Wednesday, May 27, 2020
“There will never be an end to all the blood and sweat I’ll lend to make it work,” sings former Jackson Free Press music editor Micah Smith, the leader of indie-rock band Empty Atlas. Those words are in the single “Maximal,” which the band released in April in advance of its full-length album, “Kairos,” available June 12.
In this record, Smith’s lyrics ponder the balance required between being an artist and being a human with financial and social responsibilities. The song and album deal with a question many music artists struggle with: “At what point does sacrifice turn into actual joy and passion for the thing you’re creating?”
The band hopes to schedule an east-coast tour for “Kairos” once the coronavirus pandemic crisis passes.
The JFP spoke with Smith about the new single and upcoming album.
The tour has been postponed, but the album is still releasing as scheduled, correct?
We talked about whether it was weird to put out an album at this time, and we kind of struggled with it. … To me, when I get to hear new music, it gets me excited despite all this stuff, and I thought, “Even if we can be that for like 10 people, I would be really happy that we made somebody’s day a little better, somebody’s week a little better by putting out the album now as opposed to waiting.” Even though I know we’re throwing it out into a lot of junk that seems scary, it’s really an album about hope and finding joy, so I feel like now is the time that I would need it, so I hope it can be that for somebody.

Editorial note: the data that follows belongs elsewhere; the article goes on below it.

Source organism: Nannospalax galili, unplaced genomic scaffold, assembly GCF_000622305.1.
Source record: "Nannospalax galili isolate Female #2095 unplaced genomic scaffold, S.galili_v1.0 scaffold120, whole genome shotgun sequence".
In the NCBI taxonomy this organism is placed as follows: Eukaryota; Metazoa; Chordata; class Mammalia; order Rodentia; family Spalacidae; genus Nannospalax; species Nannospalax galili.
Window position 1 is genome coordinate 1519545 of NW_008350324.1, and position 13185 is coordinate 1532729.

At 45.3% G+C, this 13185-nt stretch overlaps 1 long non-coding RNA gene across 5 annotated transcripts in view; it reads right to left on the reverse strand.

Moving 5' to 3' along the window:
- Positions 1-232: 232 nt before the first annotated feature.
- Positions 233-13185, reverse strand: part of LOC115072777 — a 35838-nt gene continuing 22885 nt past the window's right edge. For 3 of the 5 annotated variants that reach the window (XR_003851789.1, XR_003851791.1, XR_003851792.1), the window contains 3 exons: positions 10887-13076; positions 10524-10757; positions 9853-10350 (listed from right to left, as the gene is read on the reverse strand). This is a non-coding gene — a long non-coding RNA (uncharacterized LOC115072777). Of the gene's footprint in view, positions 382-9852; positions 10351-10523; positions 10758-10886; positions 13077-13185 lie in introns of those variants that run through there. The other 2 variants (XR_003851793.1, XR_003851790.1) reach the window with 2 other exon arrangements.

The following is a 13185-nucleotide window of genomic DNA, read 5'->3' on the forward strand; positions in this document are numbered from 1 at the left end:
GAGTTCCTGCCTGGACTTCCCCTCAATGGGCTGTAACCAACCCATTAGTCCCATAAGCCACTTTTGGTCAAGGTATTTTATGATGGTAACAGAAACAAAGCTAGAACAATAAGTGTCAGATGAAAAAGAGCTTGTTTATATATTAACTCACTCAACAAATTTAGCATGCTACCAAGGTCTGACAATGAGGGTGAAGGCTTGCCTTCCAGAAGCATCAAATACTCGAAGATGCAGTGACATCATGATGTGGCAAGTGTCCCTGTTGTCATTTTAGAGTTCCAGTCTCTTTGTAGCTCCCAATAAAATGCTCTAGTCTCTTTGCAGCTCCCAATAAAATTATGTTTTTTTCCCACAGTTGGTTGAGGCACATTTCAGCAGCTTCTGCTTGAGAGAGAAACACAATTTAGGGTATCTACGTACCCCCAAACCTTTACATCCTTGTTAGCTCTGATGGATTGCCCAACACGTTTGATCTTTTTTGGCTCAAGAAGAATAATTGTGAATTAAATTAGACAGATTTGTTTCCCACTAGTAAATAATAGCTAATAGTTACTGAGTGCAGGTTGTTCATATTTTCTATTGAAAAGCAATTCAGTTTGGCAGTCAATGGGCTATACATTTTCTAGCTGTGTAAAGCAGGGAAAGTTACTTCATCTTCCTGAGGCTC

Talk about any themes or ideas that "Kairos" centers around?
In December 2016, I put out the first full-length studio album from Empty Atlas, called “Hestia.” I started writing songs for that album when my wife and I first got married and were moving into a house and I was starting a new life as a husband. But I knew I wanted to make music for a living, (so) I wrote the record around balancing those two things.
“Kairos” is kind of the opposite of that. As I’ve gotten to play music more and meet more bands, a lot of people have this weird balance of going, “Well yeah, yeah, I want to enjoy my life and stuff, but right now I’m going to be focused only on making music, and I’m going to be pushing everything else to the side.” And they think that life sort of has to start later or that it can’t look like whatever they want it to look like.
[But] you don’t have to sacrifice everything to feel some kind of joy.
The Greek god Kairos was the embodiment of opportunity, and the idea behind him is that he had this golden hair. The myth is that if he ran past you and you didn’t grab him by that hair, then you’d never see him again. And I know a lot of people who treat success in their life as this thing that is fleeting and that if you don’t do everything for it right now then you’ll never have any success.